Freedom of the Press
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President Nestor Kirchner’s four-year term ended in December 2007 with the inauguration of his wife, former senator Cristina Fernandez, but the media environment for much of the year was affected by his particular news management style. Known as the “estilo K,” Kirchner’s media strategies included the use of government advertising money, reduced media access to the president, and intimidating calls to critical news directors. Although President Fernandez is a beneficiary of this strategy, there was hope (but little immediate evidence) that she would improve press relations. Overall, the year witnessed both positive and negative developments, with the courts interceding against discriminatory advertising practices, while legal and extralegal harassment of journalists continued.
Freedom of speech and of the media are guaranteed under the constitution; however, press freedom is occasionally restricted in practice. While federal insult laws that criminalize defamation of a public official no longer exist in Argentina, government officials have been known to use other federal “crimes against honor” laws that more generally prohibit accusing someone of committing a crime or impugning a person’s honor. Such civil laws call for the accuser to pay fines for any material or “moral” damages caused, while criminal laws carry jail time of up to three years. The use of criminal legal action against the press is more prevalent at the state level than at the federal level. Among the many legal cases brought against journalists throughout the year, a judge in the northwestern Salta province convicted radio journalist Sergio Poma of criminal slander in September and gave him a one-year suspended prison sentence and a one-year working ban for calling Governor Juan Carlos Romero “a crook of the worst kind.” Poma was also facing three separate criminal slander cases at the end of the year. The Inter American Press Association called on Argentina to use civil penalties to settle such disputes. Charges of inciting violence and arson brought against radio journalists Nestor Pasquini and Hugo Francischelli following a 2006 demonstration were dismissed owing to lack of evidence; the two were released in March after spending more than three months in jail. In July, state authorities in Santa Fe province ordered the closure without notification of printing facilities at the city’s only newspaper, El Observador, after a permit dispute. The Argentine Journalists Forum (FOPEA) accused authorities of ignoring a provincial constitutional ban against shuttering presses, and owner Andres Sharretta obtained an injunction from a local appeals court.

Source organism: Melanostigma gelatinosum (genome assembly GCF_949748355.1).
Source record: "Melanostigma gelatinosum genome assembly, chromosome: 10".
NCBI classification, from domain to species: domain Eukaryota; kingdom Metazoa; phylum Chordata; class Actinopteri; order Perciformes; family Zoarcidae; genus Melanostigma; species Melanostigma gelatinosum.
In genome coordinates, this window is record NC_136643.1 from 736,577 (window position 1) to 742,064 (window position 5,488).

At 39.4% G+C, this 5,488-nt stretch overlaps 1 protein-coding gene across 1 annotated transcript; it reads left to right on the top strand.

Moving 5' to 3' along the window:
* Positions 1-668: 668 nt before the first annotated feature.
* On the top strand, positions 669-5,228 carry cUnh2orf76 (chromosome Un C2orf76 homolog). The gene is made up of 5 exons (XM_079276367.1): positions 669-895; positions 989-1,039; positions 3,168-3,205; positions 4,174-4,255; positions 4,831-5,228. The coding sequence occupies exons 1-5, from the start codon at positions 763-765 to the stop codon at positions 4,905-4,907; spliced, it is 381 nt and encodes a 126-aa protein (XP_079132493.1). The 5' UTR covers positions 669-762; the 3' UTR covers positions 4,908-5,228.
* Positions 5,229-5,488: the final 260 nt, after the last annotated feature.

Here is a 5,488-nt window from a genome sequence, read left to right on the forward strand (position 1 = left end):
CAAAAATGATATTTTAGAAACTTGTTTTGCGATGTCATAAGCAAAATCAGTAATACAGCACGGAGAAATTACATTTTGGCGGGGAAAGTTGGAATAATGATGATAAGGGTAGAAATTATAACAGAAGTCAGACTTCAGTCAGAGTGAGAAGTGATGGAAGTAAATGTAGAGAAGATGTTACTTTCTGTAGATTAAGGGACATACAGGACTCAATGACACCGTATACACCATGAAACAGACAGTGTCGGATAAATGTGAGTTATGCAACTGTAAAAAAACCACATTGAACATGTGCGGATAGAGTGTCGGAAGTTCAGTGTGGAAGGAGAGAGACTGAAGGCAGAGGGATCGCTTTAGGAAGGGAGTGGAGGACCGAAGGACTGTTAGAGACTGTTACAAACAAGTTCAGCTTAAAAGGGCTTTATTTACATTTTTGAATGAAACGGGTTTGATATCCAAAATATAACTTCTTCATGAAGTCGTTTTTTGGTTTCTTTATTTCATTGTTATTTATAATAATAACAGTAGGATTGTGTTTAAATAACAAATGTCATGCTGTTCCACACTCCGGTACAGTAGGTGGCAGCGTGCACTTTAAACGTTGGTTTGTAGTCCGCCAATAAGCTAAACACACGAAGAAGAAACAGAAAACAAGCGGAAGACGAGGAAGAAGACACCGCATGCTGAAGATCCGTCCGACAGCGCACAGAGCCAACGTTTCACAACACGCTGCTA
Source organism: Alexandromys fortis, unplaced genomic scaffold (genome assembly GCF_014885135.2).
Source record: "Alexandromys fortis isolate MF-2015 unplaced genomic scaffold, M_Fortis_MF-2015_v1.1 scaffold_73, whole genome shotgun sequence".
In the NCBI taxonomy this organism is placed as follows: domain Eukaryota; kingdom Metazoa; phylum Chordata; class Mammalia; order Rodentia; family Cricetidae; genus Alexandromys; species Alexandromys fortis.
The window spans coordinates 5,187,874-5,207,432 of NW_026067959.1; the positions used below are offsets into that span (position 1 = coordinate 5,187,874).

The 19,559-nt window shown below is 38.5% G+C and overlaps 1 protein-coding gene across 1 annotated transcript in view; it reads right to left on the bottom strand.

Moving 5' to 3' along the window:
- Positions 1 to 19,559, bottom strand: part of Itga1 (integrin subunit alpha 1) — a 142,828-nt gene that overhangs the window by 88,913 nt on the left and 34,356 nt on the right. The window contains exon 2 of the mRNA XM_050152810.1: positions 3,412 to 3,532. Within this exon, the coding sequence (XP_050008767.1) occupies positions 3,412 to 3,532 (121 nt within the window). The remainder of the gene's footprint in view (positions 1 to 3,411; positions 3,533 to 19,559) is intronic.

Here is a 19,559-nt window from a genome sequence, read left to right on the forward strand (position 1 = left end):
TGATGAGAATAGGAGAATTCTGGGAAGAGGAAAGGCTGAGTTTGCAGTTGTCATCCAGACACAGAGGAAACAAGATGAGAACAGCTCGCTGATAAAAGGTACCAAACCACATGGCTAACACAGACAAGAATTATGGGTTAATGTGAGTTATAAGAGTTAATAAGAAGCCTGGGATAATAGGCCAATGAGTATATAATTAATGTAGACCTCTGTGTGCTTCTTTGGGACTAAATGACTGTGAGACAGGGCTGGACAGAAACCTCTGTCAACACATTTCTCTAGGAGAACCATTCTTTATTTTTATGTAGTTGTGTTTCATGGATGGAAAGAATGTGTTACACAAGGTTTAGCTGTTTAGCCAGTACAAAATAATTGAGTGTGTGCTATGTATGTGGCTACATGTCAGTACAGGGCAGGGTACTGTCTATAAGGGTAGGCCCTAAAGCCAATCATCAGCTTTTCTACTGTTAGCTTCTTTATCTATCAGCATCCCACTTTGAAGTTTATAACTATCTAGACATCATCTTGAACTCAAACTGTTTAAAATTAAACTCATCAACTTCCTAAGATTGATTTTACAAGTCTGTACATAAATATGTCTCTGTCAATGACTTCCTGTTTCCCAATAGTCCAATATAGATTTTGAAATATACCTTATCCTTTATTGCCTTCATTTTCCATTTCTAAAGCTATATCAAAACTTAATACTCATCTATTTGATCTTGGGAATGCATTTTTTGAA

Media groups arguing that state advertising allocation practices were overly influenced by partisan political incentives sued on constitutional grounds. In an important decision in September, the Argentine Supreme Court ruled that while the media have no right to a specified amount of state advertising, “the government may not manipulate advertising by giving it to or taking it away from media outlets on the basis of discriminatory criteria.” The ruling, in a case filed by media group Editorial Rio Negro, ordered Neuquen provincial authorities to rewrite their regulations, which could set a precedent for a similar pending federal case filed by media company Grupo Editorial Perfil.